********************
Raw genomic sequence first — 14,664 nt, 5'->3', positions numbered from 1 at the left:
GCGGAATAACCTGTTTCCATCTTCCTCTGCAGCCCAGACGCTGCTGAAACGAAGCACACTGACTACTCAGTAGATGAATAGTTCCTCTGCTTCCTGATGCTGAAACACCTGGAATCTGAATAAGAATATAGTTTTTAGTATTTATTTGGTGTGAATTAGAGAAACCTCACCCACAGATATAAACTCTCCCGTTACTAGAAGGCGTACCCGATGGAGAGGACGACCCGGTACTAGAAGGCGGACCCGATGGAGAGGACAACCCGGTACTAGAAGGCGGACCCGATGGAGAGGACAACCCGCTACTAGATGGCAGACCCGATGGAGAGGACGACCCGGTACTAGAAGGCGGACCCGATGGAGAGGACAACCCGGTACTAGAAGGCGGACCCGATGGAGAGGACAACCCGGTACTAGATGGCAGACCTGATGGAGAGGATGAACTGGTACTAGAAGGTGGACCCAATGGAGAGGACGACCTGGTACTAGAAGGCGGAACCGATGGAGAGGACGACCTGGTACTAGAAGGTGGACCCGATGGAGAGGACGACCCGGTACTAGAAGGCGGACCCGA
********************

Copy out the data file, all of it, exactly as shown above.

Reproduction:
Raw genomic sequence first — 14,664 nt, 5'->3', positions numbered from 1 at the left:
GCGGAATAACCTGTTTCCATCTTCCTCTGCAGCCCAGACGCTGCTGAAACGAAGCACACTGACTACTCAGTAGATGAATAGTTCCTCTGCTTCCTGATGCTGAAACACCTGGAATCTGAATAAGAATATAGTTTTTAGTATTTATTTGGTGTGAATTAGAGAAACCTCACCCACAGATATAAACTCTCCCGTTACTAGAAGGCGTACCCGATGGAGAGGACGACCCGGTACTAGAAGGCGGACCCGATGGAGAGGACAACCCGGTACTAGAAGGCGGACCCGATGGAGAGGACAACCCGCTACTAGATGGCAGACCCGATGGAGAGGACGACCCGGTACTAGAAGGCGGACCCGATGGAGAGGACAACCCGGTACTAGAAGGCGGACCCGATGGAGAGGACAACCCGGTACTAGATGGCAGACCTGATGGAGAGGATGAACTGGTACTAGAAGGTGGACCCAATGGAGAGGACGACCTGGTACTAGAAGGCGGAACCGATGGAGAGGACGACCTGGTACTAGAAGGTGGACCCGATGGAGAGGACGACCCGGTACTAGAAGGCGGACCCGA